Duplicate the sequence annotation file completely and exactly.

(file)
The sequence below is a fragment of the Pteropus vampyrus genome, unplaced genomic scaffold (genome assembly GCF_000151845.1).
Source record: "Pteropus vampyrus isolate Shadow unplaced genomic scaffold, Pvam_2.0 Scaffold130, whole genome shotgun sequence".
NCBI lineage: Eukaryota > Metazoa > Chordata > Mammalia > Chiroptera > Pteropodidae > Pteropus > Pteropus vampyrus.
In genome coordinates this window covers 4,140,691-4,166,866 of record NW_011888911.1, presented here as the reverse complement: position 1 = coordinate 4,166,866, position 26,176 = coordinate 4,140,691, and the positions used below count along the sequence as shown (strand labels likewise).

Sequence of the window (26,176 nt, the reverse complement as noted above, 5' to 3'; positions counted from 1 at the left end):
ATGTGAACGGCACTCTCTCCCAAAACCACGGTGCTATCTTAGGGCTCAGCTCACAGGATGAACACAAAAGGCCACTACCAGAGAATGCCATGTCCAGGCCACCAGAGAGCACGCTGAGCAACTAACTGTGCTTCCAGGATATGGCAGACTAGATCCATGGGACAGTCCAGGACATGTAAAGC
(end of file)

The sequence below is a fragment of the Pteropus vampyrus genome, unplaced genomic scaffold (genome assembly GCF_000151845.1).
Source record: "Pteropus vampyrus isolate Shadow unplaced genomic scaffold, Pvam_2.0 Scaffold130, whole genome shotgun sequence".
NCBI lineage: Eukaryota > Metazoa > Chordata > Mammalia > Chiroptera > Pteropodidae > Pteropus > Pteropus vampyrus.
In genome coordinates this window covers 4,140,691-4,166,866 of record NW_011888911.1, presented here as the reverse complement: position 1 = coordinate 4,166,866, position 26,176 = coordinate 4,140,691, and the positions used below count along the sequence as shown (strand labels likewise).

Sequence of the window (26,176 nt, the reverse complement as noted above, 5' to 3'; positions counted from 1 at the left end):
ATGTGAACGGCACTCTCTCCCAAAACCACGGTGCTATCTTAGGGCTCAGCTCACAGGATGAACACAAAAGGCCACTACCAGAGAATGCCATGTCCAGGCCACCAGAGAGCACGCTGAGCAACTAACTGTGCTTCCAGGATATGGCAGACTAGATCCATGGGACAGTCCAGGACATGTAAAGC